a modular homes factory in North Fenland, where they want the jobs.
Where we ship 20 homes a day out across Cambridgeshire so that we can
actually really make a massive impact on the supply of housing
and, when there's enough supply, all the other problems
of housing disappear.
Peter, I must ask you to leave it there because I want to move
on to our next question which follows very nicely from that.
It comes tonight from John Gibson.
In the letter outlining the proposal to Greg Clark,
the Secretary of State for Communities and Local Government,
he states that freedoms on planning,
development and housing will allow us to deliver higher growth
and speed up delivery of new housing.
Could that, in fact, lead to new, large developments
being granted planning status without due consideration?
Let's put this point to Paul.
I think you're quite right.
I think the current policy of the Government is basically
a developer's charter.
It takes out the wishes of the local population.
I firmly believe that the local people should have a say
on what happens in their town city and their street.
If I'm elected mayor, I will do more consultation on that.
Talking about housing generally, I would also prioritise any housing
under my control to be social housing, and prioritise that housing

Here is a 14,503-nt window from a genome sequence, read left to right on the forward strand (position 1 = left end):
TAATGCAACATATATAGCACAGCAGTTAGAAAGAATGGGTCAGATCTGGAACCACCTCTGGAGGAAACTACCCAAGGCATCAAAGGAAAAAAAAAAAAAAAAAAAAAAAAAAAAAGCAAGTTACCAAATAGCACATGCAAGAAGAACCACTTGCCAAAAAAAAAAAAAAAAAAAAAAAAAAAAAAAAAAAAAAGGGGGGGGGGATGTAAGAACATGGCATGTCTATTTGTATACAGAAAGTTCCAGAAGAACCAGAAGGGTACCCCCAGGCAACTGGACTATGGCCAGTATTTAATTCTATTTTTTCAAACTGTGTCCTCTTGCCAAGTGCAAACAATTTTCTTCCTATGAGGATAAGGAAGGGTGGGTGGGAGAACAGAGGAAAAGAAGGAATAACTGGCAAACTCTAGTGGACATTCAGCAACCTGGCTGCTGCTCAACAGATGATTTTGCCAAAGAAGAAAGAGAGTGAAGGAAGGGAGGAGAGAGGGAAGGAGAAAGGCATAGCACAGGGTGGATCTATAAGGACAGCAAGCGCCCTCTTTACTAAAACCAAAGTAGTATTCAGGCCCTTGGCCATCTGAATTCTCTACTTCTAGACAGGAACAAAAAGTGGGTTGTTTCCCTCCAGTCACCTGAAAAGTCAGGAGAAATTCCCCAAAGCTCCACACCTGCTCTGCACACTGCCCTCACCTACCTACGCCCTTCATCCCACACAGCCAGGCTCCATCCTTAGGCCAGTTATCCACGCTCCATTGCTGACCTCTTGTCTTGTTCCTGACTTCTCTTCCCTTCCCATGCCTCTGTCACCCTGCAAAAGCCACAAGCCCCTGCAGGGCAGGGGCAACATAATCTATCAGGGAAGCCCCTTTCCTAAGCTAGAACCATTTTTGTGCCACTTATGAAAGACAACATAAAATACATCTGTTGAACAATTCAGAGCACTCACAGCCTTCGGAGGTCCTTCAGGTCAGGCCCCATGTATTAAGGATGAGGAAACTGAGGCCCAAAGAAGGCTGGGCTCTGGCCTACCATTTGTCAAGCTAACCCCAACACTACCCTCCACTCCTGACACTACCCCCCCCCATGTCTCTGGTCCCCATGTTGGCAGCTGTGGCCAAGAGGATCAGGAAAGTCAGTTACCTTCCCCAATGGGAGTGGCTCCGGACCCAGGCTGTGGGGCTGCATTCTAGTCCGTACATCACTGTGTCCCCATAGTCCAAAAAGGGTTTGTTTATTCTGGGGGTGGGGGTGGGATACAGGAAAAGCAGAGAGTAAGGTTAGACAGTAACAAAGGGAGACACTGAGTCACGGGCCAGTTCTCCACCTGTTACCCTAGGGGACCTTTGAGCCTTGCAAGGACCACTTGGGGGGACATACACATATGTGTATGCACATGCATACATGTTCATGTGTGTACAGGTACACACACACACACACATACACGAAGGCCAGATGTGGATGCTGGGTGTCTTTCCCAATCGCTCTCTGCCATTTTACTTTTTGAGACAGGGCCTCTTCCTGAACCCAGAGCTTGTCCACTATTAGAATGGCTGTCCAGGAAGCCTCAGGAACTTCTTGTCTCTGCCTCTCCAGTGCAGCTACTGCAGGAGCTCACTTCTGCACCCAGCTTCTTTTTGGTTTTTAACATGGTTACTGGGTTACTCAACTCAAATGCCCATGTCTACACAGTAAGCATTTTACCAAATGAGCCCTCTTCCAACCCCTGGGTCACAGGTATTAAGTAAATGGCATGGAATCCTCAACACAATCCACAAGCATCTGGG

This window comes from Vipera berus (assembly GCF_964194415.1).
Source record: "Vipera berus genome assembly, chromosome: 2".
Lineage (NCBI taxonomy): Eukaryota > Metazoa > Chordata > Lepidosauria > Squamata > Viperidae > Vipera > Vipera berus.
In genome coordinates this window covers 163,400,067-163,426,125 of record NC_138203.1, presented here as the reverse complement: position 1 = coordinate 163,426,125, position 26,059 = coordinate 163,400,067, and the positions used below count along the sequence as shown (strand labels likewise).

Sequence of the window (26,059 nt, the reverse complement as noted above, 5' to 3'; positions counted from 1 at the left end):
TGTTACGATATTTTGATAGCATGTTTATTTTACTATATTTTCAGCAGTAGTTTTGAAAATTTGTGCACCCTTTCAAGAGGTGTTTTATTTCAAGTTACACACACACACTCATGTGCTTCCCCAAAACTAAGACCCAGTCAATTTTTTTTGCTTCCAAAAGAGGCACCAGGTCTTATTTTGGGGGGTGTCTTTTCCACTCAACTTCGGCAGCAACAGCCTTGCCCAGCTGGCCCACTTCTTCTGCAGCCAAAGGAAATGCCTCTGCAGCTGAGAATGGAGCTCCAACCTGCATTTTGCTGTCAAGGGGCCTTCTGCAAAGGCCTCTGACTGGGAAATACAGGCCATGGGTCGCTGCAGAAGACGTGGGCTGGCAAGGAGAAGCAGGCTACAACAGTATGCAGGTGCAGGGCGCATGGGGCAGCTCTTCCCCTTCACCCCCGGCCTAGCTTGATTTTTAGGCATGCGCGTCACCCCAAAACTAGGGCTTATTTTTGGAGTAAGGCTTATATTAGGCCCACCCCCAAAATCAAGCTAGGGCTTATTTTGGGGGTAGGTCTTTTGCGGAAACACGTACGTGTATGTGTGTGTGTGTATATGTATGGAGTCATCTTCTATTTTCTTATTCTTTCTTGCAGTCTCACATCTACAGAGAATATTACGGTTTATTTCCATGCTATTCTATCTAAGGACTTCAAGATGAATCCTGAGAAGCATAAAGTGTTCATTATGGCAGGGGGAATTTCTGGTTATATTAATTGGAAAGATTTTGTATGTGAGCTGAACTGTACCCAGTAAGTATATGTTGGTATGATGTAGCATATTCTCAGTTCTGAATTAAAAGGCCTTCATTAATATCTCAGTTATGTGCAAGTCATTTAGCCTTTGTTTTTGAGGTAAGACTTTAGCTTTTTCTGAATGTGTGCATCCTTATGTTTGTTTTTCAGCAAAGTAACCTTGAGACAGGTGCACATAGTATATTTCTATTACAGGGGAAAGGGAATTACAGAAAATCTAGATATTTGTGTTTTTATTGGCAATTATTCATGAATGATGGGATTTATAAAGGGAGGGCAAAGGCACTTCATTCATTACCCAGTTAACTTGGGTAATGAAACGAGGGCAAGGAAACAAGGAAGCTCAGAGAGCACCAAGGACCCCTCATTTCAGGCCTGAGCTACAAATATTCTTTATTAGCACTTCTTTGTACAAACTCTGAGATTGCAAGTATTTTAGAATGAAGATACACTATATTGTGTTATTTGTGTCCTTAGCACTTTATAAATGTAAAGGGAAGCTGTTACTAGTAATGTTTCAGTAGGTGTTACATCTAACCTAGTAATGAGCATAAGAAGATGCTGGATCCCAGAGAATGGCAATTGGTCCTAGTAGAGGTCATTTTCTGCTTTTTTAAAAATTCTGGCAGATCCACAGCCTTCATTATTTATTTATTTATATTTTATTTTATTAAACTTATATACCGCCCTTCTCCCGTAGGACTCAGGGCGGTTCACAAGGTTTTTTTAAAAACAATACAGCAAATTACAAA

for local people who need it now.
Because you are quite right, our children and our children's
children just cannot afford somewhere to live as
it is at the moment.
That is why there is in this devolution deal ?170 million
for building affordable housing.
It's part of a deal...
Leading Cambridge City Council, I also hold
the housing portfolio there.
In the negotiations for setting up the combined authority,
we dug our heels in.
I dug my heels in and insisted that there needed to be money
for affordable housing.
There is ?170 million for affordable housing.
This will be genuinely affordable housing.
There is some ring-fenced for Cambridge but, outside
Cambridge, built through housing associations which will be built
for rent, housing allowance rates.
So that, as everyone has said around here,
our children will have somewhere that they can afford to live.